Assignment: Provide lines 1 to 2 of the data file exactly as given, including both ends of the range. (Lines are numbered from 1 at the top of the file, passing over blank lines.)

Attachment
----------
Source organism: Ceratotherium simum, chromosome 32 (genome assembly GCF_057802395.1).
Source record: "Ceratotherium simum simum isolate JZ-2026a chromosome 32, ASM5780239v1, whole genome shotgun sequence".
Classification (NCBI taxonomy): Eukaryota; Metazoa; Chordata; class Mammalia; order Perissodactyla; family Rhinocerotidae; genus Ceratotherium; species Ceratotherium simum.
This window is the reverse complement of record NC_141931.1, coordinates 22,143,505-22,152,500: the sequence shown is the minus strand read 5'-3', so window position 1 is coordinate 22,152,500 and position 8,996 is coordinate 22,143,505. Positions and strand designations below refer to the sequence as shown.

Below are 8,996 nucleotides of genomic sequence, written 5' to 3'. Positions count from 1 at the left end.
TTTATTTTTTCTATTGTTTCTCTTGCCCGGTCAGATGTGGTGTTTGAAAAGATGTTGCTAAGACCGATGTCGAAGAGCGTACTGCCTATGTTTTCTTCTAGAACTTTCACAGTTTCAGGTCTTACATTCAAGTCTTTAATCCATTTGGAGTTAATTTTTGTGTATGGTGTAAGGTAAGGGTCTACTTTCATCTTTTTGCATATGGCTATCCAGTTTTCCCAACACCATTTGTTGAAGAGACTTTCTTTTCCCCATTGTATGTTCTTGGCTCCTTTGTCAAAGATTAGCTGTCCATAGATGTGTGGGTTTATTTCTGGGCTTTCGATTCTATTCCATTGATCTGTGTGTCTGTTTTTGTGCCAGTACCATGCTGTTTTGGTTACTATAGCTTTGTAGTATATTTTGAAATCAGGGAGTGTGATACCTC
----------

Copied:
Source organism: Ceratotherium simum, chromosome 32 (genome assembly GCF_057802395.1).
Source record: "Ceratotherium simum simum isolate JZ-2026a chromosome 32, ASM5780239v1, whole genome shotgun sequence".